How to Make Homework Painless
By Randi Morse
When my kids were very young I discovered how quickly they lost skills over the summer months. It almost seems like half of everything they had learned during school simply banished from their minds. So, the next summer, I got some age-appropriate workbooks and required that they do a few pages in each workbook once a day. It was then that I discovered how difficult it can be to be a parent and a teacher at the same time. If you are trying to work with your kids at home, whether you're homeschooling or just trying to get them to do homework, here are a few tips that can help.
Set Aside a Workspace
When children are at school they have work desks or assigned seating at tables. Sitting down at this spot helps their mind to recognize that it's time to get to work. If possible, set aside a specific place in your home for your child to do their work. Try to avoid using the dining room table, instead get a small table and put it in an area of the home that is away from distractions.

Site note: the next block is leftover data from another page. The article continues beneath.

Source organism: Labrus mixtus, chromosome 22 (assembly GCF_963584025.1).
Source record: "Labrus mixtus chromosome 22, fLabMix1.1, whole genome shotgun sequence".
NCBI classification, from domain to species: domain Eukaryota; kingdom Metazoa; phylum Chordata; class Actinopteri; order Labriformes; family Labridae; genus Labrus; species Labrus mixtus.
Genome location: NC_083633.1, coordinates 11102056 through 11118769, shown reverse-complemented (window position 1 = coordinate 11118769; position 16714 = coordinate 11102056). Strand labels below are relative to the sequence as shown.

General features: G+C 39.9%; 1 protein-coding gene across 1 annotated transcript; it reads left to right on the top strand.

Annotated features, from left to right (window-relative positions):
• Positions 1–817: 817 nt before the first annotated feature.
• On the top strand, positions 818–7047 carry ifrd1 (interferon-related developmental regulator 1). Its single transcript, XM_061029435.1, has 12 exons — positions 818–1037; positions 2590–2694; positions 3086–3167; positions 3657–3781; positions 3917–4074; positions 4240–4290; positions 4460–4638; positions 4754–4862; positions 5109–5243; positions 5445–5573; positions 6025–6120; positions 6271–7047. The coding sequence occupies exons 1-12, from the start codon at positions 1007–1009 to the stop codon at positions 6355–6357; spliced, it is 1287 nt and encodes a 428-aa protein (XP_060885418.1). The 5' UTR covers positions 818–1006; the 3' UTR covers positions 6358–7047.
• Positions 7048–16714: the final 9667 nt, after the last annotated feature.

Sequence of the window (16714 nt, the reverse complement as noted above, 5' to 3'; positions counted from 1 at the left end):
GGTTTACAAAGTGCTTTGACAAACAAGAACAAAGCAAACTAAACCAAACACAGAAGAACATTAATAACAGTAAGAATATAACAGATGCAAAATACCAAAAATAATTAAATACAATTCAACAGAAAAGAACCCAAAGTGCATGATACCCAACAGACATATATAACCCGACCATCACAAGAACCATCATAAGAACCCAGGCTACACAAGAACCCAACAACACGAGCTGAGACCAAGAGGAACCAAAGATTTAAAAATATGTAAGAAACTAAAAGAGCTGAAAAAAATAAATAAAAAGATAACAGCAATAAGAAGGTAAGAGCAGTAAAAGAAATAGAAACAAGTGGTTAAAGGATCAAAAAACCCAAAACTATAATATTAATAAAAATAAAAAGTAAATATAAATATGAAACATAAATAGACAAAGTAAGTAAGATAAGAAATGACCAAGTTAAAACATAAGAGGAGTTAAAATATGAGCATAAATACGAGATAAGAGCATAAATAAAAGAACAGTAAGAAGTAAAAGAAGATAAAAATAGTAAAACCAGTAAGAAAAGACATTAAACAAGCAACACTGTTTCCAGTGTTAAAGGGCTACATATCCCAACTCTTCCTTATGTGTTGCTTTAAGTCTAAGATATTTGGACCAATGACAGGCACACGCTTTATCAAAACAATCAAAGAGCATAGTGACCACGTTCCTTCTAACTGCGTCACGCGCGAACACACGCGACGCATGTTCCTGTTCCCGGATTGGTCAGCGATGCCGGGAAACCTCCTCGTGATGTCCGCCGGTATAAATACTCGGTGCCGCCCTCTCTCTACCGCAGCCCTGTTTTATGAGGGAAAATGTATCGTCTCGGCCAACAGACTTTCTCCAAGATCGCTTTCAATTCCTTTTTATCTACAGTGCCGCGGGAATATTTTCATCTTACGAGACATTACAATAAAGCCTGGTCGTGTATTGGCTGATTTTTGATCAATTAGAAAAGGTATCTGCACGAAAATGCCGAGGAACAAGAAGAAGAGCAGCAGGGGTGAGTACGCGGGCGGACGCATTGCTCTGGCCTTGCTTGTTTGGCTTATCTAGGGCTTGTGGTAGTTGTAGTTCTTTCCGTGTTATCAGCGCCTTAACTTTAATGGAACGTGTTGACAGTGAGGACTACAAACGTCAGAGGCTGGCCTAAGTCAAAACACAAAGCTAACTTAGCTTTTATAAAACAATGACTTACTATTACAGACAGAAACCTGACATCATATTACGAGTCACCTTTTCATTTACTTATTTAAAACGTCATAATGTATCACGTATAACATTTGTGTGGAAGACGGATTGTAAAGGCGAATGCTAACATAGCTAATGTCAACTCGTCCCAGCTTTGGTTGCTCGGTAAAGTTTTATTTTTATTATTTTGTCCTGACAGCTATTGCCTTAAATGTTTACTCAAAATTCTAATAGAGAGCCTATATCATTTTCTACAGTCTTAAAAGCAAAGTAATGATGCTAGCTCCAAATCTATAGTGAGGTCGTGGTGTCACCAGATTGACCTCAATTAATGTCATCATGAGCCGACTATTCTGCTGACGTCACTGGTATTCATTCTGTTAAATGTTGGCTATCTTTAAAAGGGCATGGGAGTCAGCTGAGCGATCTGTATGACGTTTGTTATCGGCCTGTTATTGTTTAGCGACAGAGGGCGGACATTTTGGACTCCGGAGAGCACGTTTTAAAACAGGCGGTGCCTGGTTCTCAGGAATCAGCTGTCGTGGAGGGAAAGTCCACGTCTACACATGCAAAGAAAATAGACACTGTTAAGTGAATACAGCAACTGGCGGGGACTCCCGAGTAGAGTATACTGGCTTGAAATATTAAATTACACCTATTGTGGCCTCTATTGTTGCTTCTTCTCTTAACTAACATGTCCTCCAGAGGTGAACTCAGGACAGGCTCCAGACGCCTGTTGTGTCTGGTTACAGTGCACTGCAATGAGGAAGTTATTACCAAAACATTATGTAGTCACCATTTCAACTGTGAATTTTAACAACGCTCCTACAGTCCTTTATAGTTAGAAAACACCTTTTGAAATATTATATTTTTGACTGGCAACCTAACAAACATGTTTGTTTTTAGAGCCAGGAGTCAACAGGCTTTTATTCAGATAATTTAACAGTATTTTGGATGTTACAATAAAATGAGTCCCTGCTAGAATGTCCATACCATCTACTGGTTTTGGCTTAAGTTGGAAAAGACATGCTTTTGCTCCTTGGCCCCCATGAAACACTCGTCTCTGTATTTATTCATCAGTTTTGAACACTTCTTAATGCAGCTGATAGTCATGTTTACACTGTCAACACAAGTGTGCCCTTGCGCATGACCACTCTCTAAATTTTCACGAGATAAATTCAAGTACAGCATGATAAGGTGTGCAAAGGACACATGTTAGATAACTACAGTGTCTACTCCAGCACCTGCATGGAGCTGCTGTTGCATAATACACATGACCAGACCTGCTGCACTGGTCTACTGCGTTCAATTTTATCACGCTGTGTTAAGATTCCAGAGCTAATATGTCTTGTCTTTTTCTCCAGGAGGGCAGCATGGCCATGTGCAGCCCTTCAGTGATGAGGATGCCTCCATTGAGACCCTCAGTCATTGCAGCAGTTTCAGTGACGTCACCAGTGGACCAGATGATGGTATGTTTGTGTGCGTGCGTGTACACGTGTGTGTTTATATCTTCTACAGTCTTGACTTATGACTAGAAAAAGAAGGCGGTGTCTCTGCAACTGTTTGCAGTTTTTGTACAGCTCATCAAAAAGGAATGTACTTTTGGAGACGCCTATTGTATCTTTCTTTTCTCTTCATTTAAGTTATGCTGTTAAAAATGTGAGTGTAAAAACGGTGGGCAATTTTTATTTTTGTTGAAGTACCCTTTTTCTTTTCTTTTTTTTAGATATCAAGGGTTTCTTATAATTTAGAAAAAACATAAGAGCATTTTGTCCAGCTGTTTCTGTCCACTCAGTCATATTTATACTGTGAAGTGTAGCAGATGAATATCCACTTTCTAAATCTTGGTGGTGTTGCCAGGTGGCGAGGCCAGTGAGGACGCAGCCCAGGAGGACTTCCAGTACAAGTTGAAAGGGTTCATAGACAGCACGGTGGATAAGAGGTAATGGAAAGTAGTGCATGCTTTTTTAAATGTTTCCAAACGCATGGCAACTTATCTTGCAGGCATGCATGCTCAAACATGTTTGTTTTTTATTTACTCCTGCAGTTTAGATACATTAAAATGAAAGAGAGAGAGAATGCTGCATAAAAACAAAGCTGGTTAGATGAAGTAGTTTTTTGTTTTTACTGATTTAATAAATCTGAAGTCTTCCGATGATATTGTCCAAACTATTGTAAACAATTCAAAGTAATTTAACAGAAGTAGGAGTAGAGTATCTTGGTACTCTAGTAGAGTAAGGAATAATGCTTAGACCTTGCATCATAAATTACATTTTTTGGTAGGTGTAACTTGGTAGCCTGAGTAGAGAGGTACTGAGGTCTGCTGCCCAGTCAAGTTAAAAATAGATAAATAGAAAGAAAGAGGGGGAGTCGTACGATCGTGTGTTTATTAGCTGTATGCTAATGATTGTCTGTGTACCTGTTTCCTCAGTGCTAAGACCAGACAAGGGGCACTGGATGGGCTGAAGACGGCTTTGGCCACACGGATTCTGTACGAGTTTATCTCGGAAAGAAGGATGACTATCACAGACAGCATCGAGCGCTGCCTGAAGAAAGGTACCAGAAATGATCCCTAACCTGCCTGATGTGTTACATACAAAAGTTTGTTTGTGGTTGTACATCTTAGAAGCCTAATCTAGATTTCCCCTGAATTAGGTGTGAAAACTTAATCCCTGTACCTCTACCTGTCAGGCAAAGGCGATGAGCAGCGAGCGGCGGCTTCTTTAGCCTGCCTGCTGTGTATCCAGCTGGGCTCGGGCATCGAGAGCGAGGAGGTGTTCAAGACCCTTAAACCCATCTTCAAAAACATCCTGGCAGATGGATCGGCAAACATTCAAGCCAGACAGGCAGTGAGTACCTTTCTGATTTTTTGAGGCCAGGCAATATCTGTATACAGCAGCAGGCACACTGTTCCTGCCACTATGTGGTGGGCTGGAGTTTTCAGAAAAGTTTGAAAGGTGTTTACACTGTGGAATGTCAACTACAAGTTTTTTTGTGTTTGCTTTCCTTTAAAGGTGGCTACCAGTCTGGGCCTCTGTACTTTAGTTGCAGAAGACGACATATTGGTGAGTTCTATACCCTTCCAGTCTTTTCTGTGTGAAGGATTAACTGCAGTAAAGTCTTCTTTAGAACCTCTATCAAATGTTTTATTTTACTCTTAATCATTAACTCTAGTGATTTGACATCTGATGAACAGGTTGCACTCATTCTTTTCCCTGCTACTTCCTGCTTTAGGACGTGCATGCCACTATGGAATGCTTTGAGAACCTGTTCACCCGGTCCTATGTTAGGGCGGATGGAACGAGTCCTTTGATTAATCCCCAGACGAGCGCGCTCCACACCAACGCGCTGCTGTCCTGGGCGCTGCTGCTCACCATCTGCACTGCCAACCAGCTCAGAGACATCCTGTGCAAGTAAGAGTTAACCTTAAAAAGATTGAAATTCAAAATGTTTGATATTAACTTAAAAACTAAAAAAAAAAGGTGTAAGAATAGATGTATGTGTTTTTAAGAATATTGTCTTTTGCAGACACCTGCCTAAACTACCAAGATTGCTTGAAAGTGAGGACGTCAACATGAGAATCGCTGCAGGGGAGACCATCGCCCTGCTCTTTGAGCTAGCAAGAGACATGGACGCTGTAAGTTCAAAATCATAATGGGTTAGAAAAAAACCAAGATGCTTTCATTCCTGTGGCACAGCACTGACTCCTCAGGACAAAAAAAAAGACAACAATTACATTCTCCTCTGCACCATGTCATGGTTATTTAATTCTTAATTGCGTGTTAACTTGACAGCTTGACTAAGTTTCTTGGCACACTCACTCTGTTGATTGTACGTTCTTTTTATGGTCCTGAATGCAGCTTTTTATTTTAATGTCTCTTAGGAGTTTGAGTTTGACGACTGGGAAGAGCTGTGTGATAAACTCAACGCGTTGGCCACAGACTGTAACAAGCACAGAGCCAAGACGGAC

Set Aside Specific Time
Children thrive on routine, which is one reason why teaching from home can be difficult. Every school has a very specific routine, and children are used to this. When they are home, their minds tend to have a difficult time focusing because they don't have a routine. If you are trying to work with your child at home, set a routine, a specific time during the day when they will be working on their homework. Try not to vary from this routine unless it's absolutely necessary.
Set Up a Reward System
Another way schools help children to be productive is to have reward systems. Think of how us adults have our own reward systems; for example, we get through a long workday by imagining what we're going to do Friday night or during the weekend. Children thrive on the same type of reward system, but with children having small rewards, as well as large ones, seems to work best. If your child is in love with a video game, explain that they need to get their homework done before they are allowed to play the game. Have them work for 20 minutes at a time and give them 10 minutes to goof around, but only allow them to play that video game once they've gotten all of their work done. The 10 minutes of goof-off time is the reward for focusing for 20 minutes, while the video game is the reward for getting everything done.
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